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Letter from the Editor

Beyond generosity to jobs

It seems like just yesterday that I last saw you here, but here it is a whole year later. 2013 — so recently new and now all used up — raced into history in record time. 2014 will go just as fast, so we’d best plan right now to make best use of it.     That was the resolution I drank to as midnight, December 31, turned 2013 into the thin stuff of memory. New Year, I said, I’m going to make something of you. Like the Broadneck Trail you’ll read about in this issue, I’m going some place this year.

And plenty of good reading now and in the new year

Isn’t this a complex time of year?         On the one hand, we’re rushing about to create perfect Martha Stewart holidays. Deck the halls, trim the tree, bake the cookies, plan the parties, shop and spend, choose the presents and wrap them. Ah to be Jewish, with Chanukah already celebrated and put to rest.     On the other, we’re harkening back to a perfect time of peace, comfort and joy, whether our ideal is a Silent Night, White Christmas or some other Good Olde Day.

The only time zone big enough for Season’s Bounty in Chesapeake Country

Don’t you love it when you finally find a use for some of the stuff you learned in school?     We liberal arts majors at St. Louis University, a Jesuit school, had to minor in philosophy, and most of those 18 hours of theoretic thinking buzzed right by me. Yet here I am, reveling in my recent illumination of a new way to understand time, that favorite subject of philosophers. For I’ve realized that I am a denizen of The Eternal Now.

More ways to share in this season of thanks and giving

Bay Weekly reader Nadine Snyder wants to know where to donate outgrown but still good clothing. So she called to ask if we’ll soon be running a listing of drop-offs for clothing donations.     Thank you, Nadine, for asking because that was the missing ingredient in this week’s feature story, our annual Thanksgiving take on charitable giving.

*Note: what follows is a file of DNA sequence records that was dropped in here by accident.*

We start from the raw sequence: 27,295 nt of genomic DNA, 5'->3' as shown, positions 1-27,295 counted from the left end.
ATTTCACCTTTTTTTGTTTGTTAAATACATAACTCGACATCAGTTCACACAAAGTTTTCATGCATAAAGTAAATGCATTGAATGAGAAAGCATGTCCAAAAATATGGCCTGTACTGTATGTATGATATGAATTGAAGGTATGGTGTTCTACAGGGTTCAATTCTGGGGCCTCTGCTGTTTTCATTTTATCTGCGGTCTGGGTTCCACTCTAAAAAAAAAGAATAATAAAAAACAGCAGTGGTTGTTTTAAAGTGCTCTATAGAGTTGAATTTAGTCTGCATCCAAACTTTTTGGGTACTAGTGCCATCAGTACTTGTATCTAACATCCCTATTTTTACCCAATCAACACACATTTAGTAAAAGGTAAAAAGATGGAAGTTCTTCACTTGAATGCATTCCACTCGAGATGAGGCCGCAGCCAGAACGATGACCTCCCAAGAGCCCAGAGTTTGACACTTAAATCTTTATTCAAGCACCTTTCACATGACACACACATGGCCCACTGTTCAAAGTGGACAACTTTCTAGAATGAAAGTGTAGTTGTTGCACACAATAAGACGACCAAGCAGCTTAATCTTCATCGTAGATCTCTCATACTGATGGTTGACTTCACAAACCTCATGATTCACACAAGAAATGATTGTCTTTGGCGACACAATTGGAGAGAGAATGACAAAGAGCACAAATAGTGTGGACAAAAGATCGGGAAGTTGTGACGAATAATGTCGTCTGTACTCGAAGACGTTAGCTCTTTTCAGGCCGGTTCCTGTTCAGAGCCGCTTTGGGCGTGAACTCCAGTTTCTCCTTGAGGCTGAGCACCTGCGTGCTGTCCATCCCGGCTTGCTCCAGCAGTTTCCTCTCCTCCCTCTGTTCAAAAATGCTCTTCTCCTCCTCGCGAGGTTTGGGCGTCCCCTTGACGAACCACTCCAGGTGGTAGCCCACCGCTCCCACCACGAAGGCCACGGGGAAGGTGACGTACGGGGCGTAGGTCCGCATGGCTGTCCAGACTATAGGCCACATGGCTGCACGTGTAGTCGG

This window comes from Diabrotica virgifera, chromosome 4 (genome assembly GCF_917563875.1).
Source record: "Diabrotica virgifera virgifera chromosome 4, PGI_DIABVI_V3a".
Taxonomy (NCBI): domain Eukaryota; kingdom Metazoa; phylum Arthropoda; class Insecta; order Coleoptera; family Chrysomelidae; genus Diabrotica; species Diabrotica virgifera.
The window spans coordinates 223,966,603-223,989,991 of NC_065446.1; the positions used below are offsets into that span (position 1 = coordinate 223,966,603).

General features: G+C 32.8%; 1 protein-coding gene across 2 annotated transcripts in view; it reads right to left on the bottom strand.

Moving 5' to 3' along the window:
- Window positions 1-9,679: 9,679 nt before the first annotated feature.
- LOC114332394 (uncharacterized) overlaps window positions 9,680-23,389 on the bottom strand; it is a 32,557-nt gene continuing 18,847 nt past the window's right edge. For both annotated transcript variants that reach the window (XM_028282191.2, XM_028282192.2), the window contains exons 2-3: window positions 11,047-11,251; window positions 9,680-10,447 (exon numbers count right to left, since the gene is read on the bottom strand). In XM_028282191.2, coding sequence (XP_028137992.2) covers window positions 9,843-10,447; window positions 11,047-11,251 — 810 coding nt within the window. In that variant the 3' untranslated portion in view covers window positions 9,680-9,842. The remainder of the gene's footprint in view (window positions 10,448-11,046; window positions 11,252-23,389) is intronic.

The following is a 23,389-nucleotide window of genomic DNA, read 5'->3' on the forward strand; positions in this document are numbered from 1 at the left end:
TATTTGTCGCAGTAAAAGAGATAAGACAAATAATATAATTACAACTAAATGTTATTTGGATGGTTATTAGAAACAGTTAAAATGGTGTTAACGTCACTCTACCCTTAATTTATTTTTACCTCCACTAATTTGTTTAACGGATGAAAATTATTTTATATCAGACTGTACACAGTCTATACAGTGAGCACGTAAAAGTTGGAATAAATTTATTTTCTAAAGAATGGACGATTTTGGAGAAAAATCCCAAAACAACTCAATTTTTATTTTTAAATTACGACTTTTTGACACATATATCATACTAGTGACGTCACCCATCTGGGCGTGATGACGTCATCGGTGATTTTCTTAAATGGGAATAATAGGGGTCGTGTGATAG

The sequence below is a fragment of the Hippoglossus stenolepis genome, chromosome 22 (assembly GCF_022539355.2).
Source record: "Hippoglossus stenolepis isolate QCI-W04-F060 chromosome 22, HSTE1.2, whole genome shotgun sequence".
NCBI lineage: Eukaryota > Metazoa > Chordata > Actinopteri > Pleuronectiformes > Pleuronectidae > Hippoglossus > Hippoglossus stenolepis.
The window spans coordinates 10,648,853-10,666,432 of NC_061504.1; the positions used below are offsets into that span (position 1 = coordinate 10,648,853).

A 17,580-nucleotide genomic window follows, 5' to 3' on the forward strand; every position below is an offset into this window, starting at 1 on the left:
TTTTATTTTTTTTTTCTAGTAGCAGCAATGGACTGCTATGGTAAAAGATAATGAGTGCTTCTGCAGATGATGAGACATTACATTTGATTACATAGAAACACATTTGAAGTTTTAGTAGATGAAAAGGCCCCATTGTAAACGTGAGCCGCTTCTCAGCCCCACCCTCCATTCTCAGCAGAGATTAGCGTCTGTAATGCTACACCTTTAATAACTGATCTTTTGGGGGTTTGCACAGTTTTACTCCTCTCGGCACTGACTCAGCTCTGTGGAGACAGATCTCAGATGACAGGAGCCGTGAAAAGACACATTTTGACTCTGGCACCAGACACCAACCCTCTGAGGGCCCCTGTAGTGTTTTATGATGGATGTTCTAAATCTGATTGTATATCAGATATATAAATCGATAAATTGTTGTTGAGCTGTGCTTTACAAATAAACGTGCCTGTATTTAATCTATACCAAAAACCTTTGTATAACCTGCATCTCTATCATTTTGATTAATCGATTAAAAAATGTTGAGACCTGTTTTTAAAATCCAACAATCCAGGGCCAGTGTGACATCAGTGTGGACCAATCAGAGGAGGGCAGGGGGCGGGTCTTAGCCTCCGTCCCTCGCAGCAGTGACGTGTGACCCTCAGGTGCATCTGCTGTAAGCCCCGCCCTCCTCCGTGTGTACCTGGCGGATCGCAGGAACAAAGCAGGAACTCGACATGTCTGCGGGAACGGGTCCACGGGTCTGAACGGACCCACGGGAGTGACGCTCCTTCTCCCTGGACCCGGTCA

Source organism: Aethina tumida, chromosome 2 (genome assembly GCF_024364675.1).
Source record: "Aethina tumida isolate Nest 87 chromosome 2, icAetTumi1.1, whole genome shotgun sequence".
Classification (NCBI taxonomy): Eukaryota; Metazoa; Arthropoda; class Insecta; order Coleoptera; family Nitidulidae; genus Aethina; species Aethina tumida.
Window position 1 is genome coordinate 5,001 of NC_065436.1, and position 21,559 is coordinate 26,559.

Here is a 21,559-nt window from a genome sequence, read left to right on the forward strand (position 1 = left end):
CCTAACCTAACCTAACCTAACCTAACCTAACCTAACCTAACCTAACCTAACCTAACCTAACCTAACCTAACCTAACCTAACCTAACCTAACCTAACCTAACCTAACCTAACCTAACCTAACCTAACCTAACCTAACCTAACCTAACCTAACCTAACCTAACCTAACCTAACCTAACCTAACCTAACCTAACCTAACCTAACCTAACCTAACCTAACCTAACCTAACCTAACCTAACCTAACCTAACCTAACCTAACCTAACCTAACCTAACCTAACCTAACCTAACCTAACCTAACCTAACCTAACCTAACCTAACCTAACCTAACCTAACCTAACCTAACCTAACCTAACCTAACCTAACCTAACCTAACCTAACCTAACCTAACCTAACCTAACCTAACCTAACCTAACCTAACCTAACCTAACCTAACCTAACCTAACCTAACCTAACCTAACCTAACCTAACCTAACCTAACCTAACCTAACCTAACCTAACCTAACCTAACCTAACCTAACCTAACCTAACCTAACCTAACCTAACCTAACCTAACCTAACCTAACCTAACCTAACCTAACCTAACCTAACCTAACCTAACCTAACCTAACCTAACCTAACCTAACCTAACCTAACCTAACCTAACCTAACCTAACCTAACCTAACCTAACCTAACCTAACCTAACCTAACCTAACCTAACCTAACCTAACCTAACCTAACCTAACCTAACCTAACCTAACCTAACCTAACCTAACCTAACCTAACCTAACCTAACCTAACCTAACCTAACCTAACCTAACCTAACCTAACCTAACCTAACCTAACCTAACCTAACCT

Season’s Bounty Heralds the Holidays

For us at Bay Weekly, this week’s paper arrives like Christmas.     The wait has been long and ticklish with anticipation. Preparation has kept us busy for days and nights, our keyboards ringing like tools in elfish workshops. Visions of what’s to come have danced in our heads.     Now the wait is over.     With this week’s paper, Christmas arrives.     In this season of sharing, it falls from our hands into yours.

How to beat Bay Weekly cruciverbalist Ben Tausig

I’m no Bill Clinton.         The 42nd president of the United States gets no competition on crosswords from my family. Even working together, husband Bill Lambrecht and I can’t approach Clinton’s unofficial record for finishing the New York Times Sunday crossword puzzle in less than an hour.

The season is all about change and the ways we make ourselves love it

I didn’t mean to do it.     Writing this week’s Creature Feature about burrowers, hibernators and fall feeders in the wild was a spontaneous decision, evolved from the spectacle of squirrels falling from the sky.     Yet in retrospect, Ah! I recognize that choice as proof of the unaccountable power of the unconscious mind. For I’ve been all about burrowing.

This week: installment one of three on ­striking out hunger

Reading Learning to Care and Give, Bob Melamud’s story for this week’s paper, kindles a spark of envy in me.     Six-year-old Katie Asher is just beginning to understand the meaning of caring and giving, Melamud writes. Every morning she drops a can of food into the collection boxes at Davidsonville Elementary, where she is a first-grader.     By high school, he continues, students like Tina Depietro, who built a food-can sculpture for South River High, embrace the values of empathy, giving and volunteerism.

How to tell a spooky story

We like to be scared. Maybe not too much, but enough to feel the chill of possibility in our bones.     As chilling night temperatures tell us the frost is near, time has come to tell spooky stories.     This week, Bay Weekly guides you to the haunts of Chesapeake Country in a special section of Halloween Tricks and Treats.     We have a spooky story, too, imagined and written for you by Richard Johnson of Deale.

This is the scary season

Timing is everything in the harvesting of figs. Take the fruit too early and you lose the sugar. Wait a moment too long, and the bugs — wasps, flies, ants and Hercules beetles — beat you to it. Or the squirrels, who I watched running up the hill with ripe figs in their mouths. This weekend, looking down on my tree from an upper balcony, I saw the dried-out stems and shriveled tops of the last of the fruit.     In the vegetable kingdom, perfection is a moment followed by swift death.